Tuesday, 7 December 2010
When I was small there was one type of crisp – Ready Salted; two types of bread – pan or plain; a few types of chocolate - Cadburys or Rowantree, Nestle.
Then things changed and we had so many choices we didn’t know what to choose. But it seems that the trend is reversing and we aren’t even noticing. There seems to be thousands of products in the shops but are consumers given the choices they want or are they given the choices retailers want us to have?
Two examples are the two As – Apple and Amazon.
I have resisted buying an iAnything because I hate being tied into one product. I also try to avoid Amazon for the same reasons. I don’t buy stuff at Tesco; I don’t like bullies who tell me what to buy and who use their size to push small independents out of the race. And this avoidance has not been easy because Amazon do make it very easy to buy, too easy. It is most people’s dream to have everything one click away.
And it depresses me. The music and books offered to us by Amazon, supermarkets, TV and Radio are a tiny percentage of what is produced by artists each year. If we continue to accept this our culture will be devalued.
But I hadn’t realized how bad things were until I went shopping for an ebook reader. The market is saturated with Kindles, the Amazon’s ebook readers that uses their own format, forcing you to always purchase books from them.
All reviews I have heard start by describing the Kindle and go on to mention, in passing, that others ebook readers are available.
I was disappointed to find that in both John Lewis and Selfridges, Oxford Street, London, I had to search hard for something other than a Kindle. The Sony and Samsung readers demonstrators were either out of batteries or not connected – there were no others to try.
It was while looking for ebooks that the Apple thing caught my eye. It seems that if you are looking for a smart phone or music player this Christmas, you are going to have to search through the hundreds of models of iPods and iPhones to find any other choice.
Saturday, 13 November 2010
Earlier this year I read an inspiring essay by writer Linda Cracknell. In this essay she described how she set about systematically submitting her work. She was determined and it paid off. I took her lead and began a submissions frenzy, I studied markets, I bought my envelopes, stamps and International Reply Coupons. Every time I received a rejection I would send the story out again. Here are some of the results.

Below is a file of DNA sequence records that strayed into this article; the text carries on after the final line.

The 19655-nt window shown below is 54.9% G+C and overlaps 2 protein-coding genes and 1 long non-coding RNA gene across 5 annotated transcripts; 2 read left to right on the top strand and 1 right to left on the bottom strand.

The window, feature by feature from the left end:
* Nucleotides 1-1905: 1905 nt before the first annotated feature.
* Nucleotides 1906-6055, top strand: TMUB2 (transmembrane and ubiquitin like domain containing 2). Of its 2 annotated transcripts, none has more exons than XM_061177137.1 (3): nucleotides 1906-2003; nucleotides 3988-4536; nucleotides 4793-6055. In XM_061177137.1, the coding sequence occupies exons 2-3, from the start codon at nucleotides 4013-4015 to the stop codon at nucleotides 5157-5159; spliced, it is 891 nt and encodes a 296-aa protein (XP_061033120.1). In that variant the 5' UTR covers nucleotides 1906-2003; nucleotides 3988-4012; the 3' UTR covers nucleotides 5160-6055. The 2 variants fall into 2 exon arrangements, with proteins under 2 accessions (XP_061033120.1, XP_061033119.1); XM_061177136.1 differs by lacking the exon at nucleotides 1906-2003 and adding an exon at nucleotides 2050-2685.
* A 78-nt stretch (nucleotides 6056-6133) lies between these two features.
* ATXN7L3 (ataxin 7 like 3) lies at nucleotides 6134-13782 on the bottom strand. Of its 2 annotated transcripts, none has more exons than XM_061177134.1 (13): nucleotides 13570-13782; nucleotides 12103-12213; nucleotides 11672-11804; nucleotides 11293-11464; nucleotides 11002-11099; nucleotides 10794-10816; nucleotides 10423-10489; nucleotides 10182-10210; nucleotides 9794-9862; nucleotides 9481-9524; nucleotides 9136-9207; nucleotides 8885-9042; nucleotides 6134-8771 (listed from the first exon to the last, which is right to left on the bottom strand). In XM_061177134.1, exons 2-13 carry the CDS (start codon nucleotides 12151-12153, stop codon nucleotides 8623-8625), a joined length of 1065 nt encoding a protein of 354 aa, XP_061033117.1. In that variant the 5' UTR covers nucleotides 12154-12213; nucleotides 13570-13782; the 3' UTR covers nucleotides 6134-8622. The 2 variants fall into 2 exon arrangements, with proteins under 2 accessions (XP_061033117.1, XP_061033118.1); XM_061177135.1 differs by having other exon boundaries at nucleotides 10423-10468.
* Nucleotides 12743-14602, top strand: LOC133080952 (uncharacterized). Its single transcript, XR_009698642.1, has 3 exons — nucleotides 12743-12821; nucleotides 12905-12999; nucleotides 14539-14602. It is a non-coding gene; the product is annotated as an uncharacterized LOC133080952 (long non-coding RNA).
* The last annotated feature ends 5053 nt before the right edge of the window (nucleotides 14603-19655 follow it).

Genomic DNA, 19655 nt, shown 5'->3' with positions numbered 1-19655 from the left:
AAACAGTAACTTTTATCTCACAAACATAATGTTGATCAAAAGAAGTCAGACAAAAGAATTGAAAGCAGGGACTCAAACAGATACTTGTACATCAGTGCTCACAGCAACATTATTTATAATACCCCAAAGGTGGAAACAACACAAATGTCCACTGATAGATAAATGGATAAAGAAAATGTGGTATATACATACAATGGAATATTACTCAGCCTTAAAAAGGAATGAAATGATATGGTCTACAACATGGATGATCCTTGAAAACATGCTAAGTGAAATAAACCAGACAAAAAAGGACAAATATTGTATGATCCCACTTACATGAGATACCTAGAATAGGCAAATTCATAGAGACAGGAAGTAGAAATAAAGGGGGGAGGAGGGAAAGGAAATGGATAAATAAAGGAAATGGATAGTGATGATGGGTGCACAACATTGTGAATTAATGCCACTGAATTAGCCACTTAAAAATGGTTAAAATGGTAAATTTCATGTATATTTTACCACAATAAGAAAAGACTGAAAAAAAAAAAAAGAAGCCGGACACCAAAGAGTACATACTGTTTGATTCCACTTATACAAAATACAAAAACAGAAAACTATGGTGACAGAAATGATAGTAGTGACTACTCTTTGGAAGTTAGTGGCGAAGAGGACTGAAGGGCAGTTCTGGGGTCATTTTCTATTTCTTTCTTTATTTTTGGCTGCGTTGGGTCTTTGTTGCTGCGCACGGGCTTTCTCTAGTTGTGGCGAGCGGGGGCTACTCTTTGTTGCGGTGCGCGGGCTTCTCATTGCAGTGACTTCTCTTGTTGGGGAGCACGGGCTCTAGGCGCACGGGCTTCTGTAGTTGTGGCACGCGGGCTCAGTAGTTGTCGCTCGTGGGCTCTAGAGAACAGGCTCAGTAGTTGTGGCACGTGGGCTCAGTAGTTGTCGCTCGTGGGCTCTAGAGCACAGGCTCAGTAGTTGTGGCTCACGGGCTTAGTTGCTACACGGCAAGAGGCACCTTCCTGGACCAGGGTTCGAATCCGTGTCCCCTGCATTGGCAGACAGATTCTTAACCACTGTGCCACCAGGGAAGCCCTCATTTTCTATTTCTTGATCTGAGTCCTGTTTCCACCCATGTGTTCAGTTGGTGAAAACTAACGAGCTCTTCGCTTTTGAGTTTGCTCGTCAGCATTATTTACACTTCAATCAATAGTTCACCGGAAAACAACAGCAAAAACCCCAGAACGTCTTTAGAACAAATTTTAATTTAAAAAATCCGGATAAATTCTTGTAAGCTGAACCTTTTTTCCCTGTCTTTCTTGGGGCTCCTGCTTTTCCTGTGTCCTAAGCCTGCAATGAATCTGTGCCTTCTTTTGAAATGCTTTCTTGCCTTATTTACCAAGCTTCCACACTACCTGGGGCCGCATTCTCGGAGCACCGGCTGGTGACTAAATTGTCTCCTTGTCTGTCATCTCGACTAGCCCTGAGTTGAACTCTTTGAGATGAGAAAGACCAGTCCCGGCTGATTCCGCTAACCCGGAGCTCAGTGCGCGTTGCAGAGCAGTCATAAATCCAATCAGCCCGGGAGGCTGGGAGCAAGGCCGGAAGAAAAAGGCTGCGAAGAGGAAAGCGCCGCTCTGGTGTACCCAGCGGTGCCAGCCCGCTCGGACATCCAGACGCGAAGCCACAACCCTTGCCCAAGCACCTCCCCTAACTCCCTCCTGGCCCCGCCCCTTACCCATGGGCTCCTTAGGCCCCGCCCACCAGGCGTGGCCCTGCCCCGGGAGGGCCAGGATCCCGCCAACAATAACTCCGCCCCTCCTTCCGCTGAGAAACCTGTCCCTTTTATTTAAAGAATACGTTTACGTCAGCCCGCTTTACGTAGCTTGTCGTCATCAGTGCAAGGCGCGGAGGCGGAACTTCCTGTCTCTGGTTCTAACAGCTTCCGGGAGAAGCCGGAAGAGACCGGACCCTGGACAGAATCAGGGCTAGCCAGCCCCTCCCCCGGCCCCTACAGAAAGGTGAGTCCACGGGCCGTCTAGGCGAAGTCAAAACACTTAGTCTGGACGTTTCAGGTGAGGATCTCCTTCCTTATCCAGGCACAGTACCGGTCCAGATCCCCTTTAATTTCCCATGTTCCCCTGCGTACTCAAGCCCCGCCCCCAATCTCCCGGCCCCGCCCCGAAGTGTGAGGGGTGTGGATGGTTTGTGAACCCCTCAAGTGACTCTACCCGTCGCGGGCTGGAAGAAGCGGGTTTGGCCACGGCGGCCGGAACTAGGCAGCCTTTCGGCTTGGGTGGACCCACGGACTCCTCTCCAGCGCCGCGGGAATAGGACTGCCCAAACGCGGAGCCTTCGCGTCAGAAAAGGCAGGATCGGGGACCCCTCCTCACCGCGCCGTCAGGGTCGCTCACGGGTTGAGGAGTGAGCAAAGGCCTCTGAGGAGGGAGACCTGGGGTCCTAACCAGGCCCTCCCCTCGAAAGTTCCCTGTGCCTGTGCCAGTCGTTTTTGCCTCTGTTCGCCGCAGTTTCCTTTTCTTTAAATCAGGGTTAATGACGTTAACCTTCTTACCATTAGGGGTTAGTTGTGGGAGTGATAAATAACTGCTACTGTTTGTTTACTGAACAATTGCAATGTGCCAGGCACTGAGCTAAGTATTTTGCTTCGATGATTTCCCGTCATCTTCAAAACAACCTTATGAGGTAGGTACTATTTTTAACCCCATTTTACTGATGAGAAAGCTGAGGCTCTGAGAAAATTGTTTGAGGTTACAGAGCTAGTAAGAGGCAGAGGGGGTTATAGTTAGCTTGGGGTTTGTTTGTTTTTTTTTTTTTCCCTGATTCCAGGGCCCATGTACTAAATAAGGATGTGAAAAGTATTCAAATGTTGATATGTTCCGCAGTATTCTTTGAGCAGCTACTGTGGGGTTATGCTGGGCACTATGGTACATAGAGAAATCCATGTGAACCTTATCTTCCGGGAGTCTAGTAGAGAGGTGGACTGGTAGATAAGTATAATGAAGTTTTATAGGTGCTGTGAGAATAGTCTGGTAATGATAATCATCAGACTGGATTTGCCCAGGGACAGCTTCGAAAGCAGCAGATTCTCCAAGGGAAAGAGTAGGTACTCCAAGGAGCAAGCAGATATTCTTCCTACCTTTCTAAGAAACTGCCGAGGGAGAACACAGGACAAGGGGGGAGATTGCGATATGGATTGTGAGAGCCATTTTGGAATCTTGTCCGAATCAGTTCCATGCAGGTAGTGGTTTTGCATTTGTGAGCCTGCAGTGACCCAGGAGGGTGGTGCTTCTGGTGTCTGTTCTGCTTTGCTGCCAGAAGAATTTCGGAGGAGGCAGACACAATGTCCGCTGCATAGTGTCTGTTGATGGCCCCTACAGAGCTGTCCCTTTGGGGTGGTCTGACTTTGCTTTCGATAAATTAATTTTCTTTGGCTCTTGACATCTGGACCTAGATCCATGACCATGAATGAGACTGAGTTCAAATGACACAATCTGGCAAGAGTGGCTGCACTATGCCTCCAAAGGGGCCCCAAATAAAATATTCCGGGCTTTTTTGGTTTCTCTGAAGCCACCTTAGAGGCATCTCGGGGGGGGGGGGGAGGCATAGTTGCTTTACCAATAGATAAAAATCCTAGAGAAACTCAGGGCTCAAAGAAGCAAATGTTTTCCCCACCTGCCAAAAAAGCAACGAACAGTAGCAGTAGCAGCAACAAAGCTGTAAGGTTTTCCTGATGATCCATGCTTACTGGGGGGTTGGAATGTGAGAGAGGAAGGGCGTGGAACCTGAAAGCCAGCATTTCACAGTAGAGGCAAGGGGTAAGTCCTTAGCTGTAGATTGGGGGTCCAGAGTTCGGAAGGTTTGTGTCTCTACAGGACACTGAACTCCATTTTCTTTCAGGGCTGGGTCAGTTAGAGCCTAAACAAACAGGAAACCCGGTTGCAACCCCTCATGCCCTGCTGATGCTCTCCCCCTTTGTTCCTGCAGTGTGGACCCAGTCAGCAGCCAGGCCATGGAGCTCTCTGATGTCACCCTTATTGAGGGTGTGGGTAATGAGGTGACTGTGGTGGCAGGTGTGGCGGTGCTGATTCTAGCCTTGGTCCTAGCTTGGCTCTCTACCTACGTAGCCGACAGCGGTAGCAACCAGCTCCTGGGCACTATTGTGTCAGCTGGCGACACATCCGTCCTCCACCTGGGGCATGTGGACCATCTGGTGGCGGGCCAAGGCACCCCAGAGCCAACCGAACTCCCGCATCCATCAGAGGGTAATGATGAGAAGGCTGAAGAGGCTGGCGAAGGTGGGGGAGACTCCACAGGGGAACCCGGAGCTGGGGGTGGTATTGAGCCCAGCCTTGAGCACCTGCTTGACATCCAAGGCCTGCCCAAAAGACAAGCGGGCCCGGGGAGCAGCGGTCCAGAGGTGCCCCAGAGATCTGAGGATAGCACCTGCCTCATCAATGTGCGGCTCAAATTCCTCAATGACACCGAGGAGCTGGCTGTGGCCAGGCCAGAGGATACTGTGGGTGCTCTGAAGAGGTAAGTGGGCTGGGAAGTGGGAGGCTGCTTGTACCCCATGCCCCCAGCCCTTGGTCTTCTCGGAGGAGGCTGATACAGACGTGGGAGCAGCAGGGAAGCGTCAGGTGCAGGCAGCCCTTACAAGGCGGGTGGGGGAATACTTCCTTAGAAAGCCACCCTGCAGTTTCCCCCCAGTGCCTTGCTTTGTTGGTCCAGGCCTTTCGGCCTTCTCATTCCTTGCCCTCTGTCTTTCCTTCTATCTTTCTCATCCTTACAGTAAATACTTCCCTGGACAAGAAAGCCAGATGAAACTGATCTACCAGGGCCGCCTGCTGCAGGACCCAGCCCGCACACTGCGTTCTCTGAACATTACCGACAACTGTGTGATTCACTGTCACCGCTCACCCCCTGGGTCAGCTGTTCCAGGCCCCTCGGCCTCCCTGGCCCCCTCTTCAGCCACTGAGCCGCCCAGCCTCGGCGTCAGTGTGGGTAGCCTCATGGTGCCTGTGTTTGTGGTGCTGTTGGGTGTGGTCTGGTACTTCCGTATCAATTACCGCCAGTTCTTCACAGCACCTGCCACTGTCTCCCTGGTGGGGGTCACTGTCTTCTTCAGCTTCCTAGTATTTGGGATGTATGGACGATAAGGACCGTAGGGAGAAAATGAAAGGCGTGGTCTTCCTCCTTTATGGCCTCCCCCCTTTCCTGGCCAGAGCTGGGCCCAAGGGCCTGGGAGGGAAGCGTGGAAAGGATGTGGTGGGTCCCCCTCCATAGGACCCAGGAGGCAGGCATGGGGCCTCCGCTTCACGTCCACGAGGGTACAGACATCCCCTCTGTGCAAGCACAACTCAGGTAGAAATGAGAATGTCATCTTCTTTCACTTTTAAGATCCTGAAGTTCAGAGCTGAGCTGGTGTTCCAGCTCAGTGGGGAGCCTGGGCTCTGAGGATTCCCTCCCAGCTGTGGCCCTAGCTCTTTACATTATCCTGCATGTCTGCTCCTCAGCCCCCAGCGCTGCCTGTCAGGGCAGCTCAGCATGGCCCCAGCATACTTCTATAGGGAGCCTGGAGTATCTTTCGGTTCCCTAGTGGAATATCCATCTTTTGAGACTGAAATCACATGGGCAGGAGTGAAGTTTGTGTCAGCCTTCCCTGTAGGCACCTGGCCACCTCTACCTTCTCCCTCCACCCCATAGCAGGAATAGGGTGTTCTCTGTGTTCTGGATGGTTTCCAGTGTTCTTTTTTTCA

A memoir piece Winning was commended in the Leaf Memoir Competition and published in the anthology Foresight with Hindsight. You can read Winning here.
Earlier this year I was inspired by Anne Redpath's painting The Mantelpiece. I wrote a wee story called Highland Clearance. Northwords Now. a fine Scottish literary paper published the story in its summer issue. You can now read it online here.
The Girl in the Burgundy Boots
Many years ago, when I worked for Shell Oil, I spend the very cold months of February and March in Budapest. Every day I walked from my five star hotel to the Shell Office. On the way I passed a concrete building with covered cloisters. In one of these cloisters lived a tramp who huddled against below-freezing temperatures under mounds of blankets. This story was inspired by him.
The story was published in the Autumn issue of Crannog.
Twenty Five Feet Behind
Woman, even strong women, can too easily fall a few steps behind their partners without realising it. I entered Twenty Five Feet Behind in the Mountaineering Council of Scotland Mountain Story competition and was awarded third prize. It is featured on their website here.
Monday, 6 September 2010
Poolewe in Wester Ross in August
In my Munro bagging days Poolewe was the place you drove through on the way to the mountains. What a treat it was to stop and spend some time there. This was a holiday of deserted beaches, long walks, sore cycles, unproductive fishing, ceilidhs, gardens and sea eagles. I had no idea one place could offer so much. It was a privilege to stop a while and explore.
Writers’ Retreat - Muchalls
I visited this writers’ retreat last year and edited my novel. My visit this year was very different. I embarked on a new project, a new skill, writing a stage play. It was daunting but the solitude and the space to sit and stare at the sea were the perfect tutors for my new craft work. The fact that on two occasions a large school of dolphins danced past only feet from the shoreline made the experience all the more special.
Tuesday, 31 August 2010
Lighthouse just south of Kilchattan Bay
A weekend is all you need as an introduction to this little gem. I had always been a little sniffy about Bute because of all the 'goan doon the watter fur the fair' history. What I found was an island of many faces.
Bute has a short/long distance route - The West Island Way - This meanders round coast land, through forests and roadside paths for thirty miles, giving the feeling of a long tramp but never far from the main town of Rothesay. The views are towards the mainland and Cumbrae on one side and Arran on the other. Good fish and chips too.
Monday, 30 August 2010
The Kintyre Way in May
This is a 87 mile long footpath that crisscrosses through the Kintyre Peninsula. We completed it, south to north, in six days but did cheat on two of the road sections because we felt they were too dangerous. It was a unique experience, sore on the feet, kind on the mind. With hardly any other walkers on the route we felt we had the world to ourselves.